Katie Rose Guest Pryal

Print This Page (PDF) Adjunct Professor of Law


  • Ph.D., Rhetoric and Composition, University of North Carolina at Greensboro (2007)
  • J.D., Law, University of North Carolina at Chapel Hill (2003)
  • M.A., Nonfiction Writing, Johns Hopkins University (2000)
  • A.B., English and French (cum laude), Duke University (1997)

Katie Rose Guest Pryal practices law and is a freelance writer and columnist since 2015. Previously, she was a Clinical Associate Professor of Law at the UNC School of Law, specializing in legal writing and rhetoric. Prior to coming to UNC Law, Professor Pryal taught as full-time faculty in the Department of English and Comparative Literature at UNC-Chapel Hill, where she specialized in legal rhetoric and professional writing.

Professor Pryal earned her AB from Duke University (cum laude) and her Master's Degree in Nonfiction Writing from Johns Hopkins University, where she attended on a fellowship. She graduated from UNC School of Law in 2003 and then clerked for Chief Judge Terrence Boyle of the United States District Court for the Eastern District of North Carolina. After her clerkship, she earned her Doctorate in Rhetoric and Composition at the University of North Carolina Greensboro, where she also attended on a fellowship.

Professor Pryal frequently leads Continuing Legal Education seminars on legal writing and rhetoric and presents at professional conferences around the U.S. Her main areas of research include legal writing and rhetoric; genre theory; disability studies; and affirmative action. She is the author of A Short Guide to Writing About Law (Pearson 2010); Core Grammar for Lawyers (Carolina Academic Press 2011); Core Grammar for College (Carolina Academic Press 2013); and How Writing Works (Oxford University Press 2014); The Complete Legal Writer, co-authored with Alexa Chew (Carolina Academic Press 2016).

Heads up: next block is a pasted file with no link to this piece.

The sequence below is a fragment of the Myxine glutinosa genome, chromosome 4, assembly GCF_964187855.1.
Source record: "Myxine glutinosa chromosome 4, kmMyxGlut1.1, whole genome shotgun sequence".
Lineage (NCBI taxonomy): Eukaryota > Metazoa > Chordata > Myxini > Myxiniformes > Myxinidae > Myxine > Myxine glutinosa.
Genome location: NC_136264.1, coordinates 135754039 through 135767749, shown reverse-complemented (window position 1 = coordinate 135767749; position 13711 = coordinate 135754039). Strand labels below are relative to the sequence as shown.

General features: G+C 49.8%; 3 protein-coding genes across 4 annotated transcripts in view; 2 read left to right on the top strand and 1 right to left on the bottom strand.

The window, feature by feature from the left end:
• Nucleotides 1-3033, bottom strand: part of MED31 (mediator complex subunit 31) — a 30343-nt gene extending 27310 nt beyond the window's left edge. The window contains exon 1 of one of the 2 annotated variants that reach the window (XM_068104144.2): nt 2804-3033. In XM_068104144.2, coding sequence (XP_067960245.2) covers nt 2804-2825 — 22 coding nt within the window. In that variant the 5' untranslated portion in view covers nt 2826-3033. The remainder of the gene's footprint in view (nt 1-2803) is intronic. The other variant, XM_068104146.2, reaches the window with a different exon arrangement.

Curriculum Vitae (PDF)

Selected Publications

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  • CORE GRAMMAR FOR COLLEGE (Carolina Academic Press, 2013). [Document Link]
  • Reframing Sanity: Scapegoating the Mentally Ill in the Case of Jared Loughner, in RE/FRAMING IDENTIFICATIONS 159 (Michelle Baliff, ed.) (Waveland Press, 2013). [SSRN]
  • The Genre Discovery Approach: Preparing Law Students to Write Any Legal Document, 59 WAYNE L. REV. 351 (2013). [Westlaw, Lexis/Nexis, SSRN]
  • Hollywood's White Legal Heroes and the Legacy of Slave Codes, in AFTERIMAGES OF SLAVERY: ESSAYS ON APPERANCES IN RECENT AMERICAN FILMS, LITERATURE, TELEVISION AND OTHER MEDIA 145 (M. Allen and S. D. Williams, eds.) (McFarland Press, 2012). [SSRN PS374.S58 A38 2012]
  • The Rhetoric of Sissy-Slogans: How Denigrating the Feminine Perpetuates the Terror Wars, 15 J. GENDER RACE & JUSTICE 503 (2012). [Westlaw, Lexis/Nexis, SSRN, Hein]
  • CORE GRAMMAR FOR LAWYERS (Carolina Academic Press, 2011). [Document Link]
  • The Creativity Mystique and the Rhetoric of Mood Disorders, 31:3 DISABILITY STUD. Q. (2011). [SSRN, Document Link]
  • A SHORT GUIDE TO WRITING ABOUT LAW (Pearson Education, 2010). [SSRN KF250 .P79 2011]
  • The Genre of the Mood Memoir and the Ethos of Psychiatric Disability, 40 RHETORIC SOC'Y Q. 479 (2010). [SSRN]
  • Walking in Another's Skin: Failure of Empathy in To Kill A Mockingbird, in HARPER LEE'S TO KILL A MOCKINGBIRD: NEW ESSAYS 174 (ed. Michael Meyer, Scarecrow Press of Rowman and Littlefield Publishing Group, 2010). [SSRN PS3562.E353 T63375]
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